or short-sighted decisions that this document makes them out to be.
For one example familiar to this set of authors, look at how people configure BGP 
sessions, and tell them they should use DNS lookup of the peer address 
to handle possible renumbering of the peer's network.    Sure, it's possible,
but lots of people make other choices for pretty good reasons.   Making
these statements about why the decisions are made don't really help anyone
figure out what to do about it, at least in my opinion.

I would personally suggest that they replace the entire section with the
short phrase from the definition section:

 Finding everything that must be updated and automating the
      process may require significant effort.  This process must be tailored to the needs
      of each network.

As what is there isn't really advice to those engaged in renumbering,
but advice to a different population.

(Scott Hollenbeck) No Objection

(Russ Housley) No Objection

(Thomas Narten) (was Discuss) No Objection

Comment (2004-07-22)
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>    Network element: Any network device, such as a router, switch or
>       firewall

Might be good to state here that "hosts" are specifically excluded, at
least, that is my conclusion based on the following:

>    IPv6 addresses assigned to interfaces on network elements: These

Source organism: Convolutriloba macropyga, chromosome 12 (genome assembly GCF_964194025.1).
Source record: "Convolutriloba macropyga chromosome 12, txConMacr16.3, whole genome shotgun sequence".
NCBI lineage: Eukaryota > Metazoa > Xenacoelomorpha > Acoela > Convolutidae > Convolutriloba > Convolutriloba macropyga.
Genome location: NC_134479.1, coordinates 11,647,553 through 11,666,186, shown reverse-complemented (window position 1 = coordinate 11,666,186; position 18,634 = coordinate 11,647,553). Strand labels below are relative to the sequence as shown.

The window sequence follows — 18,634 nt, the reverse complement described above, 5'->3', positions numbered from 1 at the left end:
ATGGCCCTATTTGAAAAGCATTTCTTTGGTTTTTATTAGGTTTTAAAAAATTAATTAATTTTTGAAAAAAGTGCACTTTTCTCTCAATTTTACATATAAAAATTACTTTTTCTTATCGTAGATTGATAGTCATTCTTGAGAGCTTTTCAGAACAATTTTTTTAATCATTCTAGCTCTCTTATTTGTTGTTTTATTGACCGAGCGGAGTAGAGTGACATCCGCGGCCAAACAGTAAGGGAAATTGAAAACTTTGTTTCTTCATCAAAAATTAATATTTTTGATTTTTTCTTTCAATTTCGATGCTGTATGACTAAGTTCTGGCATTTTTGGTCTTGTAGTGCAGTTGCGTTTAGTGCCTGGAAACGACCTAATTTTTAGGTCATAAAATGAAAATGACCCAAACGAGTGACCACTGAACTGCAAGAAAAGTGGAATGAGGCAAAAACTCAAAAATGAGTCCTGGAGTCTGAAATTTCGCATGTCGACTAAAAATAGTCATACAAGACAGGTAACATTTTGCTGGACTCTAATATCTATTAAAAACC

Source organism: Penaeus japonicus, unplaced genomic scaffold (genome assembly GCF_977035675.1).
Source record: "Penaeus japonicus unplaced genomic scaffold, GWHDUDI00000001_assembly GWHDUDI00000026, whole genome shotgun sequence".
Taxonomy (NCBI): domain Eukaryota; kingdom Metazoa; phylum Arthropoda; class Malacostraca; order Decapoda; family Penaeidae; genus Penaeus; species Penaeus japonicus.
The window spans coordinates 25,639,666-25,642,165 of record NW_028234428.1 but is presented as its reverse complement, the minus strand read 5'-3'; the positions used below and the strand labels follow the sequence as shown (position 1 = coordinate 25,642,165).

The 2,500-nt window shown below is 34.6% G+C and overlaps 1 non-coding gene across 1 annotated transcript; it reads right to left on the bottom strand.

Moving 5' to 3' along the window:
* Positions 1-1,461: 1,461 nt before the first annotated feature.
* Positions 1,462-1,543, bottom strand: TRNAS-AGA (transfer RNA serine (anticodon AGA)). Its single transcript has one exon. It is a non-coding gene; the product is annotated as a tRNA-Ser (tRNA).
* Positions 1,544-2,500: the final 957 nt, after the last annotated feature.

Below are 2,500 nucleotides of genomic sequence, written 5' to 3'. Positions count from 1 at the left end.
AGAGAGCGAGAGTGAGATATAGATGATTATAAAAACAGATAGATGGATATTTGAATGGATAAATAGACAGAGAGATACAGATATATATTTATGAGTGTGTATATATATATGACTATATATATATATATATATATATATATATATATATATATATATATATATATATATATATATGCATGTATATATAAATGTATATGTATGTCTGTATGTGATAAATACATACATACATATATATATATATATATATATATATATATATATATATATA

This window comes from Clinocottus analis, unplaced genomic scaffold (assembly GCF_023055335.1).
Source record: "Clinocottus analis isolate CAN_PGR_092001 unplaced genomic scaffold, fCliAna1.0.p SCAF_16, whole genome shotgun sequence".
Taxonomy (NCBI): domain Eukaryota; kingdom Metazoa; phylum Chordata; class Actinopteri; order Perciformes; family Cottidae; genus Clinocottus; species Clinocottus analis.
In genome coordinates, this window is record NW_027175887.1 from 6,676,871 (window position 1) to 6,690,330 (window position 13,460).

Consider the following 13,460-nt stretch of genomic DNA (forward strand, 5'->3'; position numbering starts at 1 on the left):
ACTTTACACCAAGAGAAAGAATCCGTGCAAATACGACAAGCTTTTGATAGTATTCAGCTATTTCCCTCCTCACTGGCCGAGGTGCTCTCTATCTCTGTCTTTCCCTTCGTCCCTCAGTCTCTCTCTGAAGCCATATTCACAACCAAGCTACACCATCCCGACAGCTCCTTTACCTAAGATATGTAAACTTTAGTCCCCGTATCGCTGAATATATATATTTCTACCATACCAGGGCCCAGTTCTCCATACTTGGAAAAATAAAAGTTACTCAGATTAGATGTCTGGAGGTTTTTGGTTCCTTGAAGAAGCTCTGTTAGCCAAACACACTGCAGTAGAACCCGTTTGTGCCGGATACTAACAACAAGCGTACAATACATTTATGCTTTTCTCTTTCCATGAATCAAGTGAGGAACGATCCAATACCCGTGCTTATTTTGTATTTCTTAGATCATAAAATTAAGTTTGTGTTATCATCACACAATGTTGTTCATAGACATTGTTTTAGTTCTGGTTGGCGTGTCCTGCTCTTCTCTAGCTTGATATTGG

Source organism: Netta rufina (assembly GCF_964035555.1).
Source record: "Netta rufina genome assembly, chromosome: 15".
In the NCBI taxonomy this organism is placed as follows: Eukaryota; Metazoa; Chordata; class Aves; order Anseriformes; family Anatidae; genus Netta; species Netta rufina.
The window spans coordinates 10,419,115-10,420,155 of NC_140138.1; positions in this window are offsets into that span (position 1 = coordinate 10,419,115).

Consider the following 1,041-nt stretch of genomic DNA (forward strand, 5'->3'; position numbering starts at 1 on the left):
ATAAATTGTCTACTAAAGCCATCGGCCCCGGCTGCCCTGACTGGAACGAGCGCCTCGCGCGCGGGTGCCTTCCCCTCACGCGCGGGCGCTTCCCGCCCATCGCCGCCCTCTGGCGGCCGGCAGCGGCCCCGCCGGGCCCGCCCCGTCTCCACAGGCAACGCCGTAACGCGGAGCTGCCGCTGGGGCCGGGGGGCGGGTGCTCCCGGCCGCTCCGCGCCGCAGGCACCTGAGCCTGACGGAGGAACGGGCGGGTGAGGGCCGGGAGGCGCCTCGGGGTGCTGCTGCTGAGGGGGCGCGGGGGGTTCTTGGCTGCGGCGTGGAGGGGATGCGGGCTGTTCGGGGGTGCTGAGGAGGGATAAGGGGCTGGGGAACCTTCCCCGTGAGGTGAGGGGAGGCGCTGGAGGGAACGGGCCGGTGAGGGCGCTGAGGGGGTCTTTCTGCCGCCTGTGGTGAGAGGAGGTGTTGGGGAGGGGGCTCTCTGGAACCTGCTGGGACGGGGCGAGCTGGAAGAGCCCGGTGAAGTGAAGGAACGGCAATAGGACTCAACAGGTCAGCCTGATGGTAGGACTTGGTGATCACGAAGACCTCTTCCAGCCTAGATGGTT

>       addresses are typically assigned manually, as part of configuring
>       network elements.

not sure I agree with "typically", if it applies to hosts as
well. Host addresses are typically managed using, e.g., DHCP.

Section 1.3 is organized a but funny. Is the formatting right? E.g.,
should some of this stuff be clearly itemized to show what belongs to
what? E.g.,:

>    Routing information propagated by network elements

Seems like maybe this is a subsection heading, or the start of an
itemized list?

>    o  The DHCP Reconfigure message can be sent from the server to the
>       hosts to cause the hosts to contact the server.  immediately

Extra/missing text?

>    The new prefix is added to the routing infrastructure, firewall
>    filters, ingress/egress filters and other forwarding and filtering
>    functions.  The new link prefixes may be advertised by the network
>    elements, but the router advertisements should not cause hosts to

Maybe reword above (to make more clear talking about route injection)
to something like:

Routes for the new link prefixes may be injected by routing protocols
into the routing subsystem, but ...

>    configurations that depend on it.If any configuration has been

insert space

>    During this phase the registries are informed that the old prefix is
>    no longer in use, and addresses within that prefix are removed from A
>    records associated with name servers and the corresponding name
>    server configurations.

Who are "registries", and indeed, is that the right word to use here
(e.g., for end sites, who get addresses from ISPs)

>    The difficult operational issues in Section 2.3, Section 2.6, and
>    Section 2.7 are in dealing with the configurations of routers and
>    hosts which are not under the control of the network administrator or
>    are manually configured.  Examples of such devices include voice over
>    IP (VoIP) telephones with static configuration of boot or name
>    servers, dedicated devices used in manufacturing that are configured
>    with the IP addresses for specific services, the boot servers of
>    routers and switches, etc.

mention unique local addresses here? Can they  play a role?

(Jon Peterson) No Objection

(Harald Alvestrand) (was No Objection) No Record

Comment (2004-07-21 for -)
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Reviewed by Michael Patton, Gen-ART